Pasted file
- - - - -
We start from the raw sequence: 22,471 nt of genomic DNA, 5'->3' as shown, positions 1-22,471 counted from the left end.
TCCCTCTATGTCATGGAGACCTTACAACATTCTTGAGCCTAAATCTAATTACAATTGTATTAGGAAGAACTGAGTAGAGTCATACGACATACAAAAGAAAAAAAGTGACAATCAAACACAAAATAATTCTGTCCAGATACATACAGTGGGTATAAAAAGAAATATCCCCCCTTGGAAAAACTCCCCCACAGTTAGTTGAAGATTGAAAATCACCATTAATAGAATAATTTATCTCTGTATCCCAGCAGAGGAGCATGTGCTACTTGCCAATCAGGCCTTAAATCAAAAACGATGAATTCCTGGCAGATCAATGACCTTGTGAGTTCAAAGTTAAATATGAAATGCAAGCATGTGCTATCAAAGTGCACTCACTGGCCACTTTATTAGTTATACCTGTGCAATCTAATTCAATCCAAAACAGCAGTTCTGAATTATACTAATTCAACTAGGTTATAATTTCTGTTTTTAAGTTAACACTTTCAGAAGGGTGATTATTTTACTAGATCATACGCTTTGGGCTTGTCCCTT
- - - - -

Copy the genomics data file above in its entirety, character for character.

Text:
We start from the raw sequence: 22,471 nt of genomic DNA, 5'->3' as shown, positions 1-22,471 counted from the left end.
TCCCTCTATGTCATGGAGACCTTACAACATTCTTGAGCCTAAATCTAATTACAATTGTATTAGGAAGAACTGAGTAGAGTCATACGACATACAAAAGAAAAAAAGTGACAATCAAACACAAAATAATTCTGTCCAGATACATACAGTGGGTATAAAAAGAAATATCCCCCCTTGGAAAAACTCCCCCACAGTTAGTTGAAGATTGAAAATCACCATTAATAGAATAATTTATCTCTGTATCCCAGCAGAGGAGCATGTGCTACTTGCCAATCAGGCCTTAAATCAAAAACGATGAATTCCTGGCAGATCAATGACCTTGTGAGTTCAAAGTTAAATATGAAATGCAAGCATGTGCTATCAAAGTGCACTCACTGGCCACTTTATTAGTTATACCTGTGCAATCTAATTCAATCCAAAACAGCAGTTCTGAATTATACTAATTCAACTAGGTTATAATTTCTGTTTTTAAGTTAACACTTTCAGAAGGGTGATTATTTTACTAGATCATACGCTTTGGGCTTGTCCCTT